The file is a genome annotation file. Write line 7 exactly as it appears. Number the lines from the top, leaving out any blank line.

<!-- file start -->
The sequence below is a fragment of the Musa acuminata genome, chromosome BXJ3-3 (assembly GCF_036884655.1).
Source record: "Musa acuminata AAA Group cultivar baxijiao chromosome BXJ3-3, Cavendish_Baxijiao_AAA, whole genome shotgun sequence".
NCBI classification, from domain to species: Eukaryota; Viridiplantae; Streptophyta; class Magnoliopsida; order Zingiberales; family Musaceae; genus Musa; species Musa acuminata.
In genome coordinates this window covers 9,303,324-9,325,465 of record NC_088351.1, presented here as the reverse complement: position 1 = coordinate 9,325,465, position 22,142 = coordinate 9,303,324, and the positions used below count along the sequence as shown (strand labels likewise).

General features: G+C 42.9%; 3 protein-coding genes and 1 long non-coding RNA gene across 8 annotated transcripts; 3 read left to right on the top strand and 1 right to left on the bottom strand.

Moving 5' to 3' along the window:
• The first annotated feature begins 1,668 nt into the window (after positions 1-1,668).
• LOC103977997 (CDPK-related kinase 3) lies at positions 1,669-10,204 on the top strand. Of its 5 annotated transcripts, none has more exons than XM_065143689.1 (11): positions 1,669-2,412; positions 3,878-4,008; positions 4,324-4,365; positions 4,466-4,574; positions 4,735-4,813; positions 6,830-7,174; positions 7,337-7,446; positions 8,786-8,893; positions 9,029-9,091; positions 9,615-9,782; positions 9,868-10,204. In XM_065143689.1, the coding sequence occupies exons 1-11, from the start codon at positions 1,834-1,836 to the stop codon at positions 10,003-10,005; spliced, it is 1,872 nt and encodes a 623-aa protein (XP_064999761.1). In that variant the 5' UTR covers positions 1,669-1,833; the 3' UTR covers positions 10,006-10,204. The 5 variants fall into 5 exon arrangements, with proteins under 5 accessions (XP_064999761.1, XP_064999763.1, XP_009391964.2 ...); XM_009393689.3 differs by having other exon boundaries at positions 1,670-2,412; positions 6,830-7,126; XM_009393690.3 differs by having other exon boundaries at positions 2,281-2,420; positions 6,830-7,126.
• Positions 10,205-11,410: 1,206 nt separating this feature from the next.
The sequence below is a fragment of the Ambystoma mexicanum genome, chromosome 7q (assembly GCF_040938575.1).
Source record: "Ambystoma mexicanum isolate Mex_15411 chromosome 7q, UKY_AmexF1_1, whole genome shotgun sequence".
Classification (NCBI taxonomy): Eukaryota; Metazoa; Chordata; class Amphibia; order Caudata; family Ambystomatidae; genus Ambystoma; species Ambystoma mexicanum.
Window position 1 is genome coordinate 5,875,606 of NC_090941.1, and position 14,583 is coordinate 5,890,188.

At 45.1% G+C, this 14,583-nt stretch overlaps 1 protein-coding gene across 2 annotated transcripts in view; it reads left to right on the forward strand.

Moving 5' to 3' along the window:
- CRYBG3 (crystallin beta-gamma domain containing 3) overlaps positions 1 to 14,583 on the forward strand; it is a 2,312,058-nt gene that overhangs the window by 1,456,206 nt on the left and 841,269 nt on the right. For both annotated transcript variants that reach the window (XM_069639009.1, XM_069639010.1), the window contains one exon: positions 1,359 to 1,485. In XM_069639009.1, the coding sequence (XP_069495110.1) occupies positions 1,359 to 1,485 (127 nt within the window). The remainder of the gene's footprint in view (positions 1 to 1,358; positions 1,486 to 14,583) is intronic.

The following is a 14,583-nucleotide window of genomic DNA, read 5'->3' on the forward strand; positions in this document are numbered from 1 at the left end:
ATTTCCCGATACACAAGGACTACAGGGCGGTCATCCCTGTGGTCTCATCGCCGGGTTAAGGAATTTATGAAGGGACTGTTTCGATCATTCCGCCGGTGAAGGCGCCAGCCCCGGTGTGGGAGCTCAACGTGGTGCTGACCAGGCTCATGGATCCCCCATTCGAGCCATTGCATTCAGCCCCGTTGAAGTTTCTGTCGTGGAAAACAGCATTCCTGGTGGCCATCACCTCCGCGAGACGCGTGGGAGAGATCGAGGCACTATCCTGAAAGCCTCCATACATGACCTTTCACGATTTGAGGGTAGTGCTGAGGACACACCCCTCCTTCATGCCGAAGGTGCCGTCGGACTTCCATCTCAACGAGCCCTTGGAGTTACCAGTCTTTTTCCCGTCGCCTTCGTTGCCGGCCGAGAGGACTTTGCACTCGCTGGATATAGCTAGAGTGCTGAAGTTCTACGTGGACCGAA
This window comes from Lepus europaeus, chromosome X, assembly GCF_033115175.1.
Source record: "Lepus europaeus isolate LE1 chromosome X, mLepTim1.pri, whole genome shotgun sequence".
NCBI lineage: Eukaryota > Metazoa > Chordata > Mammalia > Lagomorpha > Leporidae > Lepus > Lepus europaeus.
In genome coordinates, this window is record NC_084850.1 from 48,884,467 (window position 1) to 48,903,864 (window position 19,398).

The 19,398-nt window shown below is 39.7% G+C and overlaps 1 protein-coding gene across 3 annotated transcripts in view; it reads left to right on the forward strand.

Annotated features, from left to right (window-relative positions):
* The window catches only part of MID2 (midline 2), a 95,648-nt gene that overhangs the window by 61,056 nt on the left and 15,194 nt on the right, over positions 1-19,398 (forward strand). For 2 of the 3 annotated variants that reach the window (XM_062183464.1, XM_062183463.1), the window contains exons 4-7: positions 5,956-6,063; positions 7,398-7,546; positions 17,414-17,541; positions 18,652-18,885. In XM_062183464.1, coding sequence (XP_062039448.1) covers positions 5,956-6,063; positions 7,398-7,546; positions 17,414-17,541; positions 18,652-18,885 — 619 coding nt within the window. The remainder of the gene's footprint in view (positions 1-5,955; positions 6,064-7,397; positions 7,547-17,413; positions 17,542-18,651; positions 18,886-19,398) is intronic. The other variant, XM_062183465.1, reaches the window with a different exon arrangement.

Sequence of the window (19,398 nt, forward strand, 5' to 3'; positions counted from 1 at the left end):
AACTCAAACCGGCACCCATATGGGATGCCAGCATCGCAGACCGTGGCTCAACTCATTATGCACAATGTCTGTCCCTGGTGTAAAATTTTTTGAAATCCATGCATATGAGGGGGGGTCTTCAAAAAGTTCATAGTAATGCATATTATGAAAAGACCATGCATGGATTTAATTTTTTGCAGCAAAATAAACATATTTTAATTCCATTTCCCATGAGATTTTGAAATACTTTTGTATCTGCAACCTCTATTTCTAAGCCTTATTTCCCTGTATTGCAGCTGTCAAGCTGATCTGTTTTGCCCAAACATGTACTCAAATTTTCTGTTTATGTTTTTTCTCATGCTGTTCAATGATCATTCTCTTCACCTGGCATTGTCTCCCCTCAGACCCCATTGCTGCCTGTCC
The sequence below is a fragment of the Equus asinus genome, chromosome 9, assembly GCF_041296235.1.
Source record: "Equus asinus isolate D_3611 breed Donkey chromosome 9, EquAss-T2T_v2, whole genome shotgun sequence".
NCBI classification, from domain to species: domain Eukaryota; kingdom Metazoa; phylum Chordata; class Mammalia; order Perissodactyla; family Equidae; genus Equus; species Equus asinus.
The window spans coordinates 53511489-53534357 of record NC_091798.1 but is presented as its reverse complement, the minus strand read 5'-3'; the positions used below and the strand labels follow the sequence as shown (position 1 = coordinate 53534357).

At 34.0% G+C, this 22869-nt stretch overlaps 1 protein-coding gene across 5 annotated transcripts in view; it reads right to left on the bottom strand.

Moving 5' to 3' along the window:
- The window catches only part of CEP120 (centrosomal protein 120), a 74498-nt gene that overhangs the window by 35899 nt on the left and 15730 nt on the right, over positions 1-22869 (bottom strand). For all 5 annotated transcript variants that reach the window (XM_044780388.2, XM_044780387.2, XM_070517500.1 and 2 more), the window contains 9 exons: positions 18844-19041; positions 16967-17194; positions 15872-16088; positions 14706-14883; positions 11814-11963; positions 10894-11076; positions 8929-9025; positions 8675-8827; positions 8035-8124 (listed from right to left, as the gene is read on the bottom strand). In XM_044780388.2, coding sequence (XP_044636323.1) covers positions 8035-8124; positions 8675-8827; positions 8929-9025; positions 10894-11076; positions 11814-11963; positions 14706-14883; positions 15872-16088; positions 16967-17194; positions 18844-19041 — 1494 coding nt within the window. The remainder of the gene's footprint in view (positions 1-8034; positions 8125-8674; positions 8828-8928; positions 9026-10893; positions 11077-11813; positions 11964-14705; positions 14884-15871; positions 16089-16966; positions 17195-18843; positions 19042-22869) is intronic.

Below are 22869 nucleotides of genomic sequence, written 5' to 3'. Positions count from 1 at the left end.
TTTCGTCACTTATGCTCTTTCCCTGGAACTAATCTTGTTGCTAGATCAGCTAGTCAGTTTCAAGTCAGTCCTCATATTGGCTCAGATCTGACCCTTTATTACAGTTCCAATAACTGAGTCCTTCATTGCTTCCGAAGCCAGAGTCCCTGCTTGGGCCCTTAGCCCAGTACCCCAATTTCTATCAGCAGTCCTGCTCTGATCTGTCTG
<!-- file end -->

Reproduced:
• The first annotated feature begins 1,668 nt into the window (after positions 1-1,668).